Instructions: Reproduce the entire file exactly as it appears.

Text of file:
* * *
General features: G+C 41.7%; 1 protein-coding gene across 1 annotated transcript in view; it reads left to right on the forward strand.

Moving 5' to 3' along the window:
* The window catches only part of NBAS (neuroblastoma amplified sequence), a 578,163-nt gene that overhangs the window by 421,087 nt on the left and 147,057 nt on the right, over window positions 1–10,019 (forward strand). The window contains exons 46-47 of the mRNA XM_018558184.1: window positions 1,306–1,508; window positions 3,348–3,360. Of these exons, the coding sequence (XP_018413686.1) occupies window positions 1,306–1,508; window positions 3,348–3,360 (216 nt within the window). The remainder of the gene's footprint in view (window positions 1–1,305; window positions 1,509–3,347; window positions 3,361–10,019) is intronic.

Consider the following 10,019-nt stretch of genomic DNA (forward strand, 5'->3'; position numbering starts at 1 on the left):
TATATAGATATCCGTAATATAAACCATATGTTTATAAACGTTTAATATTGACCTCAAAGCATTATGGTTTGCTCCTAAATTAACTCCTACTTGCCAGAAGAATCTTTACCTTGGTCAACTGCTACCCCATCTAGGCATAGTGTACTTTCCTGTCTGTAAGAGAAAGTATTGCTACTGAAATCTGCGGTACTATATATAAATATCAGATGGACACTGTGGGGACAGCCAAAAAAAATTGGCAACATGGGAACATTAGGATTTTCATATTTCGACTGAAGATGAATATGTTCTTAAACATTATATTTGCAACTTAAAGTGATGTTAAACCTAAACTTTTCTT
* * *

General features: G+C 41.7%; 1 protein-coding gene across 1 annotated transcript in view; it reads left to right on the forward strand.

Moving 5' to 3' along the window:
* The window catches only part of NBAS (neuroblastoma amplified sequence), a 578,163-nt gene that overhangs the window by 421,087 nt on the left and 147,057 nt on the right, over window positions 1–10,019 (forward strand). The window contains exons 46-47 of the mRNA XM_018558184.1: window positions 1,306–1,508; window positions 3,348–3,360. Of these exons, the coding sequence (XP_018413686.1) occupies window positions 1,306–1,508; window positions 3,348–3,360 (216 nt within the window). The remainder of the gene's footprint in view (window positions 1–1,305; window positions 1,509–3,347; window positions 3,361–10,019) is intronic.

Consider the following 10,019-nt stretch of genomic DNA (forward strand, 5'->3'; position numbering starts at 1 on the left):
TATATAGATATCCGTAATATAAACCATATGTTTATAAACGTTTAATATTGACCTCAAAGCATTATGGTTTGCTCCTAAATTAACTCCTACTTGCCAGAAGAATCTTTACCTTGGTCAACTGCTACCCCATCTAGGCATAGTGTACTTTCCTGTCTGTAAGAGAAAGTATTGCTACTGAAATCTGCGGTACTATATATAAATATCAGATGGACACTGTGGGGACAGCCAAAAAAAATTGGCAACATGGGAACATTAGGATTTTCATATTTCGACTGAAGATGAATATGTTCTTAAACATTATATTTGCAACTTAAAGTGATGTTAAACCTAAACTTTTCTT